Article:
Instrumentarium, Ziehm, and GEMS: Status Update
Wolfram Klawitter has been president of the Ziehm C-arm business for 23 years, which dates back to the original Ziehm manufacturer: Germany-based Ziehm Int-ernational. Roughly 4 years ago, Instru-mentarium Imaging Inc (Milwaukee, Wis) purchased Ziehm and maintained the Ziehm C-arm business as a wholly owned subsidiary. GE Medical Systems (GEMS of Waukesha, Wis) purchased Instrumen-tarium in 2003; however, because of a decision made by the US Department of Justice (DOJ), GEMS will need to spin-off the Ziehm portion of the business.

According to a September 16, 2003, release from the DOJ, allowing GEMS to maintain the Ziehm business would “lessen competition in the sale of mobile C-arms used for basic surgical and vascular procedures, and would likely result in higher prices or reduced quality for consumers.” Klawitter expects GEMS to divest the Ziehm business by mid-January.

The exact final legalities of the Ziehm business are uncertain, but Klawitter is not concerned about the future of the product line, and is, in fact, pleased with the decision. He says that Ziehm is a “firm product,” a top-performer that customers know and request. Klawitter adds that Ziehm has always focused on engineering, not market share; therefore, merging with GEMS would not have been in the best interests of the consumer.


For heavier anatomy applications, such as endoscopic studies, spinal procedures, and pain management, GEMS offers the OEC 9800 Plus. According to Hales, this model has a “sophisticated generator that can pulse the X-ray beam [quickly enough] to stop motion,” resulting in very precise images. This “real-time” imaging is ideal for cardiac procedures with the OEC 9800 Plus cardiac application. Also, the OEC 9800 MD can be added to this C-arm to allow for the surgeon’s precise control of the C-arm movement with a joystick-like device. GEMS is the only manufacturer to have integrated a surgical navigation system into its C-arm with the OEC 9800 FluoroTrak. Hales explains that surgical navigation is a “great way to reduce dose and to save surgical time.”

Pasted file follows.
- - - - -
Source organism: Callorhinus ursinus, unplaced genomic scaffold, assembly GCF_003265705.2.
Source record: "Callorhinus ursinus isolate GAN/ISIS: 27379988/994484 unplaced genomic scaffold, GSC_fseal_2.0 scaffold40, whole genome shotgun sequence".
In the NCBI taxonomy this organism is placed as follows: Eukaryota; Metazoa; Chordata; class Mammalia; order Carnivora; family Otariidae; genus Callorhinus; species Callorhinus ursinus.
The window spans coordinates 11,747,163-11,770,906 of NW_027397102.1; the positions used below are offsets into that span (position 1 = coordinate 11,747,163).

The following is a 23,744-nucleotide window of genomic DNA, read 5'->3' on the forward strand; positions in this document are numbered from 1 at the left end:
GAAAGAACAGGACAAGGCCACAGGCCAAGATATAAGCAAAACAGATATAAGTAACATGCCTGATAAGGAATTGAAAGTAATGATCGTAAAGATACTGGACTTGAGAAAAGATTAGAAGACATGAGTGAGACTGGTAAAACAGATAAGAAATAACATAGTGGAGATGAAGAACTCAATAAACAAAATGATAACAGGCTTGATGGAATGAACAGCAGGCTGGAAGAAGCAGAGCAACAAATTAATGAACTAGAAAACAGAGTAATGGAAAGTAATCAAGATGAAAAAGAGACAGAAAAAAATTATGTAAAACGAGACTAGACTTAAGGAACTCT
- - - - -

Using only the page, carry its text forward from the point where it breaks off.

Remanufacturing, Service, and Reselling: The Other Side of C-Arms In addition to manufacturing, the C-arm marketplace includes companies that focus on refurbishing and remanufacturing used C-arms for resale. One such company, Huestis Medical (Tonton, Mass, and Gilbert, Ill) remanufactures GEMS’ OEC 9000, 9400, and 9600 C-arms. Sales Manager Gary Shaw explains that rather than simply refurbishing the units, Huestis Medical thoroughly investigates each system and “breaks them down into the smallest components.” The units are disassembled, cleaned, and restored; parts are replaced, refinished, calibrated, rewired, reassembled, and tested. When the process is complete, “you would never know that [a unit] wasn’t new,” Shaw says.

Huestis Medical’s customers—mainly small and midsize hospitals and pain-management and outpatient centers—are concerned with economics. The smaller facilities might only need an OEC 9000 capability. Shaw explains that by purchasing a remanufactured C-arm, the smaller facilities can then “spend a half or a third of the price of a new unit, and they’ll have all of the functionality they need.” Additionally, Huestis Medical’s remanufacturing quality levels mandate that the specifications meet or exceed the specs of new units. Considering the economics and the warranty levels, Shaw poses the question, “Why wouldn’t customers want to buy [a remanufactured unit]”?